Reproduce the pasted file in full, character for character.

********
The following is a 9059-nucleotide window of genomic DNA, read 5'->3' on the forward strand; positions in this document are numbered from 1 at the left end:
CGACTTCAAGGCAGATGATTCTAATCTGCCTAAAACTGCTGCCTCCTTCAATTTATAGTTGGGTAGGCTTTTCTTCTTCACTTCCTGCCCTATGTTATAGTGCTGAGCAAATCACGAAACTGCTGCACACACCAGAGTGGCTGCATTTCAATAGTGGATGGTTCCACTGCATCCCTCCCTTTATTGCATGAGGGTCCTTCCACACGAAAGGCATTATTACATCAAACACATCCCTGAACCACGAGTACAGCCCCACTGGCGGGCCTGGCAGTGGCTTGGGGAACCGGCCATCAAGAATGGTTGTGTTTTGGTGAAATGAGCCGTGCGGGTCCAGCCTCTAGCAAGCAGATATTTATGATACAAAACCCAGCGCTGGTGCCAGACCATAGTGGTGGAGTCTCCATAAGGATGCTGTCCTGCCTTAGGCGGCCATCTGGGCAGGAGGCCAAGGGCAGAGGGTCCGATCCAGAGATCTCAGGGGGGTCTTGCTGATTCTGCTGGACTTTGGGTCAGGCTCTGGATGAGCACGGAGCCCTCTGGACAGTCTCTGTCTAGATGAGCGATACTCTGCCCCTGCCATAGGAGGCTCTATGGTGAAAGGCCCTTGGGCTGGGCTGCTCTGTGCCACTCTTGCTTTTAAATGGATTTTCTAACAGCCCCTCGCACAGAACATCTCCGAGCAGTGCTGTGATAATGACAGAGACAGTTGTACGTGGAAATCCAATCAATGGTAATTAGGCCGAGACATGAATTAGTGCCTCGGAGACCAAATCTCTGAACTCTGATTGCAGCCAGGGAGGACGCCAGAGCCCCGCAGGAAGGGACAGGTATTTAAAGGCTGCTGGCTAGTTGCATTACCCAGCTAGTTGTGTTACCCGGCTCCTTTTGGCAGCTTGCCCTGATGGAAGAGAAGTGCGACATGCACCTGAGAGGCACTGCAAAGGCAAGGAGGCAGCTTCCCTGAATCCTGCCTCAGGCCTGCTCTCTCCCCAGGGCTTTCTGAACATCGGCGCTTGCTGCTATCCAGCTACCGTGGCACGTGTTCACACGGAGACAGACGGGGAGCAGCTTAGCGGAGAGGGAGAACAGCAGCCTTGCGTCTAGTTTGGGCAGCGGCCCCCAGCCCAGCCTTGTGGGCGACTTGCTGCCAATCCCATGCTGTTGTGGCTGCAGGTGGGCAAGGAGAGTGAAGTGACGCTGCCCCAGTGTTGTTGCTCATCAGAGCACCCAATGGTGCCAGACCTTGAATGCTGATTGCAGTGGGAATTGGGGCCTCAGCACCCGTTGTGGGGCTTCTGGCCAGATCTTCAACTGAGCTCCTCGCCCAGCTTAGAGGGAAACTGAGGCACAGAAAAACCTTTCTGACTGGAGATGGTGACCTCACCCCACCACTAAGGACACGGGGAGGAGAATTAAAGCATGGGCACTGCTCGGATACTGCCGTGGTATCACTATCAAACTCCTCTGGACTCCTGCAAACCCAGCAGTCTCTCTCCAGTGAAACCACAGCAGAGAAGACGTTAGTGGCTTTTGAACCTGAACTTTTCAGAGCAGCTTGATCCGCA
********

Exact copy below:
The following is a 9059-nucleotide window of genomic DNA, read 5'->3' on the forward strand; positions in this document are numbered from 1 at the left end:
CGACTTCAAGGCAGATGATTCTAATCTGCCTAAAACTGCTGCCTCCTTCAATTTATAGTTGGGTAGGCTTTTCTTCTTCACTTCCTGCCCTATGTTATAGTGCTGAGCAAATCACGAAACTGCTGCACACACCAGAGTGGCTGCATTTCAATAGTGGATGGTTCCACTGCATCCCTCCCTTTATTGCATGAGGGTCCTTCCACACGAAAGGCATTATTACATCAAACACATCCCTGAACCACGAGTACAGCCCCACTGGCGGGCCTGGCAGTGGCTTGGGGAACCGGCCATCAAGAATGGTTGTGTTTTGGTGAAATGAGCCGTGCGGGTCCAGCCTCTAGCAAGCAGATATTTATGATACAAAACCCAGCGCTGGTGCCAGACCATAGTGGTGGAGTCTCCATAAGGATGCTGTCCTGCCTTAGGCGGCCATCTGGGCAGGAGGCCAAGGGCAGAGGGTCCGATCCAGAGATCTCAGGGGGGTCTTGCTGATTCTGCTGGACTTTGGGTCAGGCTCTGGATGAGCACGGAGCCCTCTGGACAGTCTCTGTCTAGATGAGCGATACTCTGCCCCTGCCATAGGAGGCTCTATGGTGAAAGGCCCTTGGGCTGGGCTGCTCTGTGCCACTCTTGCTTTTAAATGGATTTTCTAACAGCCCCTCGCACAGAACATCTCCGAGCAGTGCTGTGATAATGACAGAGACAGTTGTACGTGGAAATCCAATCAATGGTAATTAGGCCGAGACATGAATTAGTGCCTCGGAGACCAAATCTCTGAACTCTGATTGCAGCCAGGGAGGACGCCAGAGCCCCGCAGGAAGGGACAGGTATTTAAAGGCTGCTGGCTAGTTGCATTACCCAGCTAGTTGTGTTACCCGGCTCCTTTTGGCAGCTTGCCCTGATGGAAGAGAAGTGCGACATGCACCTGAGAGGCACTGCAAAGGCAAGGAGGCAGCTTCCCTGAATCCTGCCTCAGGCCTGCTCTCTCCCCAGGGCTTTCTGAACATCGGCGCTTGCTGCTATCCAGCTACCGTGGCACGTGTTCACACGGAGACAGACGGGGAGCAGCTTAGCGGAGAGGGAGAACAGCAGCCTTGCGTCTAGTTTGGGCAGCGGCCCCCAGCCCAGCCTTGTGGGCGACTTGCTGCCAATCCCATGCTGTTGTGGCTGCAGGTGGGCAAGGAGAGTGAAGTGACGCTGCCCCAGTGTTGTTGCTCATCAGAGCACCCAATGGTGCCAGACCTTGAATGCTGATTGCAGTGGGAATTGGGGCCTCAGCACCCGTTGTGGGGCTTCTGGCCAGATCTTCAACTGAGCTCCTCGCCCAGCTTAGAGGGAAACTGAGGCACAGAAAAACCTTTCTGACTGGAGATGGTGACCTCACCCCACCACTAAGGACACGGGGAGGAGAATTAAAGCATGGGCACTGCTCGGATACTGCCGTGGTATCACTATCAAACTCCTCTGGACTCCTGCAAACCCAGCAGTCTCTCTCCAGTGAAACCACAGCAGAGAAGACGTTAGTGGCTTTTGAACCTGAACTTTTCAGAGCAGCTTGATCCGCA